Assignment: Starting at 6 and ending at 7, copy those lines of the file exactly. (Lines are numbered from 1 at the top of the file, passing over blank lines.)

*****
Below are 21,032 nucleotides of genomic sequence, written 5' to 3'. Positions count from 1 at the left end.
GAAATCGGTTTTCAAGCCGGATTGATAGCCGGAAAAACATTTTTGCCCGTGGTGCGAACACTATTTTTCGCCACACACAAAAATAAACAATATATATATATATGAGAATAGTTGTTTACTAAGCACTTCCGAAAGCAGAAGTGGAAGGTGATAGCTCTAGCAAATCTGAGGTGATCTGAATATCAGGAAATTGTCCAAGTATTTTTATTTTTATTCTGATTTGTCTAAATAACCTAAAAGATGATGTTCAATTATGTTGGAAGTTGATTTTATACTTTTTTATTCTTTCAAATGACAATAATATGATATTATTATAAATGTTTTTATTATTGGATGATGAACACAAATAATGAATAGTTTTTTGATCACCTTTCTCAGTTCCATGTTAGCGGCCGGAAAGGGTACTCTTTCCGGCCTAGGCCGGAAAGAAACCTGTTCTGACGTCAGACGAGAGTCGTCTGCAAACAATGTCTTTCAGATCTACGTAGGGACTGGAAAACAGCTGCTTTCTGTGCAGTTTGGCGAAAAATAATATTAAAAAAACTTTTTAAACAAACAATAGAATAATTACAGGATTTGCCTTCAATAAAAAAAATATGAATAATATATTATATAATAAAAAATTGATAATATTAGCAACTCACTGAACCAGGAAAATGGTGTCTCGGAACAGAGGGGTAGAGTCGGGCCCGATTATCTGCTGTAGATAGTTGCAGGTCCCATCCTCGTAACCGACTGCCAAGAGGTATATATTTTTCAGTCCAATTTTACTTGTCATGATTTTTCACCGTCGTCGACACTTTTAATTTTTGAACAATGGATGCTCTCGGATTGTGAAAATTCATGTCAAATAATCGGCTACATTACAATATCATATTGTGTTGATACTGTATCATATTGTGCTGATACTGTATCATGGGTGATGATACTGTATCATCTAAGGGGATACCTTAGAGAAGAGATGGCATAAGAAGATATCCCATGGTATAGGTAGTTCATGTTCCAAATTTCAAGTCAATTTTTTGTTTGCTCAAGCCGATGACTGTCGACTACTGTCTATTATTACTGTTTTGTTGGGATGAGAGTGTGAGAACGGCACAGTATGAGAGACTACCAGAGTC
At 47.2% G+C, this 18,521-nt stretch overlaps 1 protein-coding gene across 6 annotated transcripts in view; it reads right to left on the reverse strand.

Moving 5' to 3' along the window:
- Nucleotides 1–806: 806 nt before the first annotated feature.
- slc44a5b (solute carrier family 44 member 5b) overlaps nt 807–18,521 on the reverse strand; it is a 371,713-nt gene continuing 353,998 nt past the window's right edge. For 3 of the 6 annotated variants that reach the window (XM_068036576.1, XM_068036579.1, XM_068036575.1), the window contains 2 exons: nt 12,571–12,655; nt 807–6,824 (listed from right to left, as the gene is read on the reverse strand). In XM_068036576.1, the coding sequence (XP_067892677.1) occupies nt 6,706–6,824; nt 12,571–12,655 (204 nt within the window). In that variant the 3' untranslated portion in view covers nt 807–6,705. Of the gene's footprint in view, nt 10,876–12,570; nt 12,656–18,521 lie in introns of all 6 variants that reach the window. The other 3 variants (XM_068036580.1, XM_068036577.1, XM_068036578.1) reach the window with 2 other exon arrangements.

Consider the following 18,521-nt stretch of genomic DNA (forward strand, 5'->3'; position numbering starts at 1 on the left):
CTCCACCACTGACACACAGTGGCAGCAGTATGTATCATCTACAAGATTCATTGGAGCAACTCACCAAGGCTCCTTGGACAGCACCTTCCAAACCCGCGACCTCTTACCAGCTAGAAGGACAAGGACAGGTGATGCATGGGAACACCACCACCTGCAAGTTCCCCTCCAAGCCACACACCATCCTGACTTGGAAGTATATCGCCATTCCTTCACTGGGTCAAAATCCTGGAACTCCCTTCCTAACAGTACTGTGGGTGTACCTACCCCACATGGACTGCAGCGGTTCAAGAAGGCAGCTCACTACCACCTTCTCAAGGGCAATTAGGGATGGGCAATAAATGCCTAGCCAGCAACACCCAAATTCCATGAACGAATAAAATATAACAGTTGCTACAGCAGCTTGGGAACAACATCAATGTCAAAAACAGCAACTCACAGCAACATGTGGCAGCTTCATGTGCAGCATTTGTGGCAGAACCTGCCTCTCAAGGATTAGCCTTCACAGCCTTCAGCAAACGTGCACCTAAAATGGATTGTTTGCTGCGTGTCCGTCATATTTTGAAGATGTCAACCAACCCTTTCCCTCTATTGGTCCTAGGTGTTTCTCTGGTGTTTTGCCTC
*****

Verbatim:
- slc44a5b (solute carrier family 44 member 5b) overlaps nt 807–18,521 on the reverse strand; it is a 371,713-nt gene continuing 353,998 nt past the window's right edge. For 3 of the 6 annotated variants that reach the window (XM_068036576.1, XM_068036579.1, XM_068036575.1), the window contains 2 exons: nt 12,571–12,655; nt 807–6,824 (listed from right to left, as the gene is read on the reverse strand). In XM_068036576.1, the coding sequence (XP_067892677.1) occupies nt 6,706–6,824; nt 12,571–12,655 (204 nt within the window). In that variant the 3' untranslated portion in view covers nt 807–6,705. Of the gene's footprint in view, nt 10,876–12,570; nt 12,656–18,521 lie in introns of all 6 variants that reach the window. The other 3 variants (XM_068036580.1, XM_068036577.1, XM_068036578.1) reach the window with 2 other exon arrangements.

Consider the following 18,521-nt stretch of genomic DNA (forward strand, 5'->3'; position numbering starts at 1 on the left):